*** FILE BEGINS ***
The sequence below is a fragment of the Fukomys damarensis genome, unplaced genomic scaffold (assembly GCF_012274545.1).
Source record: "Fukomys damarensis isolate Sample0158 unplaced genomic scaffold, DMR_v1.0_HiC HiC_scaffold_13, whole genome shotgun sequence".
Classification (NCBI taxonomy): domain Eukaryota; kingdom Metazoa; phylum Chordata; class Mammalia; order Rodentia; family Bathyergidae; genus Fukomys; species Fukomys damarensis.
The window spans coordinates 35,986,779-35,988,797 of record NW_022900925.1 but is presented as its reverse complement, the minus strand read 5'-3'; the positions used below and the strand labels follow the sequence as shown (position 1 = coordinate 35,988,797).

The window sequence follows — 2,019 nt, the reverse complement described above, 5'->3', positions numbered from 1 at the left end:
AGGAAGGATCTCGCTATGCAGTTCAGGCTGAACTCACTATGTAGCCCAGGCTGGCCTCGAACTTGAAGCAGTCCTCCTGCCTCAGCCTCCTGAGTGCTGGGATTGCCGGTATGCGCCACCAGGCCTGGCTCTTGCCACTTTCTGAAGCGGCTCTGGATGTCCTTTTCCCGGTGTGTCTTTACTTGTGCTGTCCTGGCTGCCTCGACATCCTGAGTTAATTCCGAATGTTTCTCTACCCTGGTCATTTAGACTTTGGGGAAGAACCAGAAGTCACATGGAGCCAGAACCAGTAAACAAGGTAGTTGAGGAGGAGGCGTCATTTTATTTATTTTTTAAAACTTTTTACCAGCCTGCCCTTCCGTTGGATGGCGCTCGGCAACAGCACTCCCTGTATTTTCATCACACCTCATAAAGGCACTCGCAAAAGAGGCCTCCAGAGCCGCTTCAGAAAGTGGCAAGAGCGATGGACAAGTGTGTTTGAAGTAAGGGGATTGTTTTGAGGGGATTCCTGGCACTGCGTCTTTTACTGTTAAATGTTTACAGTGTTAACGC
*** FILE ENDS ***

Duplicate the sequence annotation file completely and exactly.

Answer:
The sequence below is a fragment of the Fukomys damarensis genome, unplaced genomic scaffold (assembly GCF_012274545.1).
Source record: "Fukomys damarensis isolate Sample0158 unplaced genomic scaffold, DMR_v1.0_HiC HiC_scaffold_13, whole genome shotgun sequence".
Classification (NCBI taxonomy): domain Eukaryota; kingdom Metazoa; phylum Chordata; class Mammalia; order Rodentia; family Bathyergidae; genus Fukomys; species Fukomys damarensis.
The window spans coordinates 35,986,779-35,988,797 of record NW_022900925.1 but is presented as its reverse complement, the minus strand read 5'-3'; the positions used below and the strand labels follow the sequence as shown (position 1 = coordinate 35,988,797).

The window sequence follows — 2,019 nt, the reverse complement described above, 5'->3', positions numbered from 1 at the left end:
AGGAAGGATCTCGCTATGCAGTTCAGGCTGAACTCACTATGTAGCCCAGGCTGGCCTCGAACTTGAAGCAGTCCTCCTGCCTCAGCCTCCTGAGTGCTGGGATTGCCGGTATGCGCCACCAGGCCTGGCTCTTGCCACTTTCTGAAGCGGCTCTGGATGTCCTTTTCCCGGTGTGTCTTTACTTGTGCTGTCCTGGCTGCCTCGACATCCTGAGTTAATTCCGAATGTTTCTCTACCCTGGTCATTTAGACTTTGGGGAAGAACCAGAAGTCACATGGAGCCAGAACCAGTAAACAAGGTAGTTGAGGAGGAGGCGTCATTTTATTTATTTTTTAAAACTTTTTACCAGCCTGCCCTTCCGTTGGATGGCGCTCGGCAACAGCACTCCCTGTATTTTCATCACACCTCATAAAGGCACTCGCAAAAGAGGCCTCCAGAGCCGCTTCAGAAAGTGGCAAGAGCGATGGACAAGTGTGTTTGAAGTAAGGGGATTGTTTTGAGGGGATTCCTGGCACTGCGTCTTTTACTGTTAAATGTTTACAGTGTTAACGC